Why I am a Bi-Vocational Pastor

I am a bi-vocational pastor. Hearing those words may bring certain thoughts to your mind:

He’s bi-vocational because he couldn’t get a full-time pastor job. He’s probably ignorant or a very poor preacher.

He’s bi-vocational because the church is small. Nobody would choose to get an outside job unless they had to. So the church must be close to death and going nowhere.

I’m guessing these and other thoughts have crossed your mind. In this post I want to explain why I have chosen bi-vocational ministry as a way of life. It is a conscious decision on my part. Here are my six reasons for being a bi-vocational pastor:

1.) It sends a clear message to the church about my motives. I’m not in ministry for money. I didn’t become a pastor to have a career. I became a pastor because I wanted to help develop others into mature and equipped followers of Jesus Christ who worship and serve God in fellowship with one another. I don’t minister to others because it’s my job, I do it because it’s my great joy and privilege as a pastor. The Apostle Paul in 1 Thessalonians 2 pointed out that his bi-vocational labor was a proof of the sincerity of his mission. He wasn’t selling religion.

2.) It helps me stay grounded in real life. Pastors run into the danger of living in a bubble. Their whole day can be easily taken up with church activities and family. The world that those they minister to live in can become nothing more than a distant memory. Pastors have a tendency to speak authoritatively on things they know nothing about. Many are totally disconnected from life as experienced by those around them. Bi-vocational ministry keeps me in tune with the world around me. I know what it’s like to balance work, family life, and church ministry. I have nearly daily experiences of being a follower of Jesus Christ in the workplace.

3.) It keeps me focused on biblical leadership priorities. My focus is on preaching God’s Word (2 Timothy 4:2), making disciples (Matthew 28:18-20), shepherding the congregation (1 Peter 5:2), and equipping members for ministry (Ephesians 4:11-12). It don’t have time to be a control freak and micromanage all the ministries of the church. My focus is on developing mature and equipped followers of Jesus Christ who worship and serve God in fellowship with one another. Any church where I am pastor will engage in member-driven ministry instead of pastor-driven ministry.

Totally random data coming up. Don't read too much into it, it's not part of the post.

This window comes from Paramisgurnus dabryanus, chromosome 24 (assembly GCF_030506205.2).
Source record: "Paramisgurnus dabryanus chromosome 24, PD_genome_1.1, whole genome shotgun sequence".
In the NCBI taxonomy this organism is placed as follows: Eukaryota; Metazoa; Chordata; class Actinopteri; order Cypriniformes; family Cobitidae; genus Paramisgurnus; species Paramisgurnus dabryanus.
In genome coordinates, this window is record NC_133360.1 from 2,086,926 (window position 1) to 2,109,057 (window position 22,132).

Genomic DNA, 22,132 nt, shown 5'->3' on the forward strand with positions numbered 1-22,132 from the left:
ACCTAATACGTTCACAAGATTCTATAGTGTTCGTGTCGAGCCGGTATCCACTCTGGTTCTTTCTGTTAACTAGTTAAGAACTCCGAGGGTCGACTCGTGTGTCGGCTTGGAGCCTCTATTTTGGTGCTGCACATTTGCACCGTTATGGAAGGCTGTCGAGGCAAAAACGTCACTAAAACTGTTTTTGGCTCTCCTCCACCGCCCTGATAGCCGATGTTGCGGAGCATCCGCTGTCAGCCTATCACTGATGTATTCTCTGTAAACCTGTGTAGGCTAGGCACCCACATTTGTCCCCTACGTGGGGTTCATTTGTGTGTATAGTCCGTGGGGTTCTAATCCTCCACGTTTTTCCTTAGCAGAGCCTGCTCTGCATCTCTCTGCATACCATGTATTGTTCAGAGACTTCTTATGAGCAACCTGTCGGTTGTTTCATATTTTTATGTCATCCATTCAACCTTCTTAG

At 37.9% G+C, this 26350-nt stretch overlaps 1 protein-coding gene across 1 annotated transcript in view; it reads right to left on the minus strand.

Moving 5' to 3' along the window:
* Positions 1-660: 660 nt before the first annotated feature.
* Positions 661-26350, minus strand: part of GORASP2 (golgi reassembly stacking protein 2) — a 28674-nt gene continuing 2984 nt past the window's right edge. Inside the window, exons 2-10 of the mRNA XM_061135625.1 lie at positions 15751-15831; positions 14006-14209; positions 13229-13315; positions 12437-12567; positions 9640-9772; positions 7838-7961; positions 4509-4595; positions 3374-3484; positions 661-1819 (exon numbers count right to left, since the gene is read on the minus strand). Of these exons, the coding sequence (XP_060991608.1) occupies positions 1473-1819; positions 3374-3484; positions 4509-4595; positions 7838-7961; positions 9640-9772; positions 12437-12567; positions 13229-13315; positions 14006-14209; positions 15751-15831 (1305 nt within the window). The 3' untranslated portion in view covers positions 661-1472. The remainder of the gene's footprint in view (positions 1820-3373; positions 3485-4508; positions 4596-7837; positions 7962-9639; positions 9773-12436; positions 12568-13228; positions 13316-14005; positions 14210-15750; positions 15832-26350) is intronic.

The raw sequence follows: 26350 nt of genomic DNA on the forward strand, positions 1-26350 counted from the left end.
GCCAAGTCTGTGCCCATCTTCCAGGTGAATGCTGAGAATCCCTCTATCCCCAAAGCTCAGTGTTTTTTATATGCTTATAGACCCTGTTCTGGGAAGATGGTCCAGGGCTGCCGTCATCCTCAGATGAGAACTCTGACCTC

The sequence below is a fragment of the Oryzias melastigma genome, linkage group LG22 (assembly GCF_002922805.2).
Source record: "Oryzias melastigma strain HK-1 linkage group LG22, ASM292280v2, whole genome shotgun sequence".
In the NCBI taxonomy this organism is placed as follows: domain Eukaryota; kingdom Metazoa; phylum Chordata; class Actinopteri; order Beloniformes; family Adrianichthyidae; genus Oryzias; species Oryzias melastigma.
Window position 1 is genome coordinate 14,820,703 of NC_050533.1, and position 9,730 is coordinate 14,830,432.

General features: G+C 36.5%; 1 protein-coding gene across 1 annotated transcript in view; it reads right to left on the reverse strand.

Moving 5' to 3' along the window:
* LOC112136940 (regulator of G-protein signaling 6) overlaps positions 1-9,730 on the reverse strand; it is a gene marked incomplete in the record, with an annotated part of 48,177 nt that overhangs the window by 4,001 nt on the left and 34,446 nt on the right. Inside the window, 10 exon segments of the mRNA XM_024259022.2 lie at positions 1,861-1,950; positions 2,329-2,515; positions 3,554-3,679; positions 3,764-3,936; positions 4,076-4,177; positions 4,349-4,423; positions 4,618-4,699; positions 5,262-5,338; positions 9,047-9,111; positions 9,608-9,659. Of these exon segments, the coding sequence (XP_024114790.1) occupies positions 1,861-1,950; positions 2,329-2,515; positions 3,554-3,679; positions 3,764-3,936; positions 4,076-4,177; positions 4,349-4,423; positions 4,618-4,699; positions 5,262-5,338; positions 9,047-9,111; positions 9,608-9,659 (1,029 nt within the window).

4.) It helps me stay focused on action. I just don’t have time for endless meetings where much is discussed but little accomplished. Meetings become more focused on action. I like to have meetings while I’m doing meaningful stuff with church members. That is, talking and doing at the same time instead of just talking.

5.) It frees up financial resources for the church. The cost of health insurance is skyrocketing. There are social security taxes. The cost of home ownership and operating a vehicle is going up. Nowadays the church may need to provide a total salary package of $100,000 just for their pastor to get by. The high cost of employing a full-time pastor takes away needed resources from others ministries in the church. I’d rather have more resources available to the church for ministry rather than more money from the church in my pocket.

6.) It takes the financial pressure off me and my family. The Bible tells me that if I don’t provide financially for my family I am worse than an unbeliever (1 Timothy 5:8). The need to provide for my family and the financial resources available to the church can be the source of a lot of unnecessary tension. My work in healthcare allows me to provide for my family as the Bible directs. The church is free to provide greater financial blessing as long as the resources are there. If the church goes through some tough times I’m in a better position to roll with it.

Now you know my reasoning. I’m not saying that every pastor needs to be just like me. I’ve studied the Bible and have come to some of my own conclusions about ministry. I do recognize that the Apostle Paul opens the door to full-time paid ministry in 1 Corinthians 9 and 1 Timothy 5. But the right to expect a full-time salary is something I voluntarily give up.

If you are reading this post because you are curious about Grace Presbyterian Church and are considering a visit I’d like for you to consider two things in response to the doubts I listed above.

First, I’m not an uneducated fool. I have a fair amount of education. Sometime if we ever meet and it matters to you, I’ll be happy to go through my resume. I can also hold my own when it comes to preaching. I’m hoping to get sermons our church website soon so that you can hear for yourself.

Second, Grace Presbyterian Church is small right now. But we have big dreams of God using us to positively impact people living in Grenada County. Our desire is to be a church that people who have given up on church find to be a real blessing in their lives.

Honestly, I think it’s worth your time to check out Grace Presbyterian Church in Grenada, Mississippi. You just might find a great blessing from God there.